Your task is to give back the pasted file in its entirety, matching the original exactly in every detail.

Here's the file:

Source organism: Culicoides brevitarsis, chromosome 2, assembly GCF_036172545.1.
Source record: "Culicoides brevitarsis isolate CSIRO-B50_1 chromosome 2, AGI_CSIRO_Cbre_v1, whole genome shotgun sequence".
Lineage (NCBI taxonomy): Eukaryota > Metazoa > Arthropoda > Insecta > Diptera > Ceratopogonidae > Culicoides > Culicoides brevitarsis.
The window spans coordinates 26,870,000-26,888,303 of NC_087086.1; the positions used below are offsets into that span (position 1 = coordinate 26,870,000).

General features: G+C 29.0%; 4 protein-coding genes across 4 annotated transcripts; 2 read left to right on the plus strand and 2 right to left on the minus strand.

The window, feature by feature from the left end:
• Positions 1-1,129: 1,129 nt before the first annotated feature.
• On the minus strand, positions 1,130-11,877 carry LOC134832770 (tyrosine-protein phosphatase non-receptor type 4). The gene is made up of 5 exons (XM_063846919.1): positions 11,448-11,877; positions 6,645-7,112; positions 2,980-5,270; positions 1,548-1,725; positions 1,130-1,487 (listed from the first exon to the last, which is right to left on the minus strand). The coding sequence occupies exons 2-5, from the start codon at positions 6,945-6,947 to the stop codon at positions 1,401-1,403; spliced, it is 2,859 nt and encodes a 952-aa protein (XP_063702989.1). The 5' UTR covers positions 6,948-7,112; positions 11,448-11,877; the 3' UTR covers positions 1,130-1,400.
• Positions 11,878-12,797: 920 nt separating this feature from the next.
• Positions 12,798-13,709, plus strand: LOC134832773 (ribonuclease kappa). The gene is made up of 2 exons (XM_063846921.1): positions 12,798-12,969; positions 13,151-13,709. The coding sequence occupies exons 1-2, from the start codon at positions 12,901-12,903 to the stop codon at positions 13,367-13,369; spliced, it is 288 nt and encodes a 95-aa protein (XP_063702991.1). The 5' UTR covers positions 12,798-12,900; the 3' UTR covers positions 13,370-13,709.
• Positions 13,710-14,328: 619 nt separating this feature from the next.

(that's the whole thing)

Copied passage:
Source organism: Culicoides brevitarsis, chromosome 2, assembly GCF_036172545.1.
Source record: "Culicoides brevitarsis isolate CSIRO-B50_1 chromosome 2, AGI_CSIRO_Cbre_v1, whole genome shotgun sequence".
Lineage (NCBI taxonomy): Eukaryota > Metazoa > Arthropoda > Insecta > Diptera > Ceratopogonidae > Culicoides > Culicoides brevitarsis.
The window spans coordinates 26,870,000-26,888,303 of NC_087086.1; the positions used below are offsets into that span (position 1 = coordinate 26,870,000).

General features: G+C 29.0%; 4 protein-coding genes across 4 annotated transcripts; 2 read left to right on the plus strand and 2 right to left on the minus strand.

The window, feature by feature from the left end:
• Positions 1-1,129: 1,129 nt before the first annotated feature.
• On the minus strand, positions 1,130-11,877 carry LOC134832770 (tyrosine-protein phosphatase non-receptor type 4). The gene is made up of 5 exons (XM_063846919.1): positions 11,448-11,877; positions 6,645-7,112; positions 2,980-5,270; positions 1,548-1,725; positions 1,130-1,487 (listed from the first exon to the last, which is right to left on the minus strand). The coding sequence occupies exons 2-5, from the start codon at positions 6,945-6,947 to the stop codon at positions 1,401-1,403; spliced, it is 2,859 nt and encodes a 952-aa protein (XP_063702989.1). The 5' UTR covers positions 6,948-7,112; positions 11,448-11,877; the 3' UTR covers positions 1,130-1,400.
• Positions 11,878-12,797: 920 nt separating this feature from the next.
• Positions 12,798-13,709, plus strand: LOC134832773 (ribonuclease kappa). The gene is made up of 2 exons (XM_063846921.1): positions 12,798-12,969; positions 13,151-13,709. The coding sequence occupies exons 1-2, from the start codon at positions 12,901-12,903 to the stop codon at positions 13,367-13,369; spliced, it is 288 nt and encodes a 95-aa protein (XP_063702991.1). The 5' UTR covers positions 12,798-12,900; the 3' UTR covers positions 13,370-13,709.
• Positions 13,710-14,328: 619 nt separating this feature from the next.